PLANS to close train ticket offices have been slammed by a Worcestershire MP.

West Worcestershire MP Harriett Baldwin has shared her concerns about West Midland Railway’s plan to close ticket offices at both Malvern Link and Great Malvern stations.

The MP has written to the regulator asking for it to explain the decision, expressing concerns about the impact this may have on rail users, particularly the more elderly who may not be familiar with getting train information and tickets over the internet and on their mobile phones.

She said: “Both Malvern train stations are popular throughout the day, and I am disappointed to see the train operator looking to make these changes.

“Over recent years we have seen bad reliability for Malvern rail users and now West Midland Trains seem to be unable to provide any hope of improvements.

“I have asked Transport Focus to immediately review this decision. Great Malvern station is in the middle of a facelift and Malvern Link was only recently improved.

“I am keen for an independent assessor to look at demand and footfall and ensure that Malvern commuters and visitors to the town are not now deterred from using the train.”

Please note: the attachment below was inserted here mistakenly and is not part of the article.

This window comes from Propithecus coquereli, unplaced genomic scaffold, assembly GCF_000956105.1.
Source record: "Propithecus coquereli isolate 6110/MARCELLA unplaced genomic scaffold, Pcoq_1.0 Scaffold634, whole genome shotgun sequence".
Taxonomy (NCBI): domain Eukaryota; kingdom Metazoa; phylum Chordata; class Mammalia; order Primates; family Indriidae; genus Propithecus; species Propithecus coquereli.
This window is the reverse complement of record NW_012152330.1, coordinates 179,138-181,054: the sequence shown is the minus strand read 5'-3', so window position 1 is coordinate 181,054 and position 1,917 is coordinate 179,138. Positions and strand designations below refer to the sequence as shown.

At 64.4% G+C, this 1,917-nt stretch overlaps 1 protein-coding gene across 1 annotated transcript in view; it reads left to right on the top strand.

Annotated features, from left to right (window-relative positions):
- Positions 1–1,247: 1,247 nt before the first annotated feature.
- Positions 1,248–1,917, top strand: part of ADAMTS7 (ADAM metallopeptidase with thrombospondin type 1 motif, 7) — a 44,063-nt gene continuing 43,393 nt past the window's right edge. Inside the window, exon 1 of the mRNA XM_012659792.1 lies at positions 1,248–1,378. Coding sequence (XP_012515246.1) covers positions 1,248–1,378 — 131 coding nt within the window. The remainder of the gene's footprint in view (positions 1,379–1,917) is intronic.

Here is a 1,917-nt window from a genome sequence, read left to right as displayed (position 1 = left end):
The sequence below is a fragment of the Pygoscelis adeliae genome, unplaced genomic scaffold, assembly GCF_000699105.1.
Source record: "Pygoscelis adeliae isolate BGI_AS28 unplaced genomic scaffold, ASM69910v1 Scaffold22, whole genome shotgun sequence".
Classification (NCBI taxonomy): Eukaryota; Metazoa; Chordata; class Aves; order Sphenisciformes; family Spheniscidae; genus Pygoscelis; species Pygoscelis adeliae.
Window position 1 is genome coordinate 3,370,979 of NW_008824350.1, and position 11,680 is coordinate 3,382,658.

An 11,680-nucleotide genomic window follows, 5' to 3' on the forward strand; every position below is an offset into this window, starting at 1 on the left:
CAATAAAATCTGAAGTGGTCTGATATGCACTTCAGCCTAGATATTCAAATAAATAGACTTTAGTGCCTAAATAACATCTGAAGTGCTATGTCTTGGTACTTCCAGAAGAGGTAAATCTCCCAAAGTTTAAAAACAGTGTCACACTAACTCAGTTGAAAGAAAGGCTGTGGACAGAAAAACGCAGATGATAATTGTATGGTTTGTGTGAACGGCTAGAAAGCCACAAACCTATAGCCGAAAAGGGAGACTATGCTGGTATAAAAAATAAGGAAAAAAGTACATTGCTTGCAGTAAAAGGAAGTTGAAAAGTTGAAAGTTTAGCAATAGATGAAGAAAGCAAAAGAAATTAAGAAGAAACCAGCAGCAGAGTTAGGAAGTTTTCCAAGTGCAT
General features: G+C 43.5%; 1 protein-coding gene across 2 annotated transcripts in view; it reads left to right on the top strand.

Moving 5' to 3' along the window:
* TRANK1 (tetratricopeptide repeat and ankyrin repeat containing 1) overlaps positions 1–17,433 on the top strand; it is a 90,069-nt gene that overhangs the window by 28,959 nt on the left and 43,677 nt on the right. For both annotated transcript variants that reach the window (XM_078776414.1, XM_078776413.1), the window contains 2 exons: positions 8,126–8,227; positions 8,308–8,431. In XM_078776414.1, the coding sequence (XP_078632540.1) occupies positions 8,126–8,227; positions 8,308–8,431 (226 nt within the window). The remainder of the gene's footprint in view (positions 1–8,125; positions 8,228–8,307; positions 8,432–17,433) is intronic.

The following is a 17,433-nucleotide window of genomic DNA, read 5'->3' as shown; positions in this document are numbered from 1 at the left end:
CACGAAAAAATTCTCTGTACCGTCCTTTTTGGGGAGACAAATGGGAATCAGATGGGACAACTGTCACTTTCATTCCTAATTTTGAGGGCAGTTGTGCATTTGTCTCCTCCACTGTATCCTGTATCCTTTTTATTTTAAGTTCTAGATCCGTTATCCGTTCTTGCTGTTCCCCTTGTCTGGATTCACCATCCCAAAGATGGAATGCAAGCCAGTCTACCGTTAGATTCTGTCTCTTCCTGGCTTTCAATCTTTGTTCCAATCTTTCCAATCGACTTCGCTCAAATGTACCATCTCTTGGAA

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The plans were published today (July 5) by West Midlands Railway as a way to modernise customer service.

The company, alongside other train operators in England, is proposing to bring employees out from behind ticket office windows to be closer to customers.

This comes as the number of tickets sold at ticket offices dropped from 82 per cent in the 1990s to 12 per cent today.

Under the plans, all ticket offices in their current form would close over the next three years, but West Midlands Railway would retain six hub stations across the network: Birmingham Snow Hill, Sutton Coldfield, University, Walsall, Wolverhampton and Worcester Foregate Street.

Ian McConnell, managing director of West Midlands Railway, said: “We need to evolve with our customers, as well as creating a more sustainable railway that’s fit for the future.

“Our proposals would mean staff being more visible and available where customers most need them; on concourses and platforms to help with journey planning, finding the right ticket and supporting passengers with accessibility needs.

“We understand that some customers have complex needs and some are less comfortable using digital technology. That’s why we will be consulting widely with relevant groups and looking at ways of supporting all our customers to ensure that no-one is left behind.”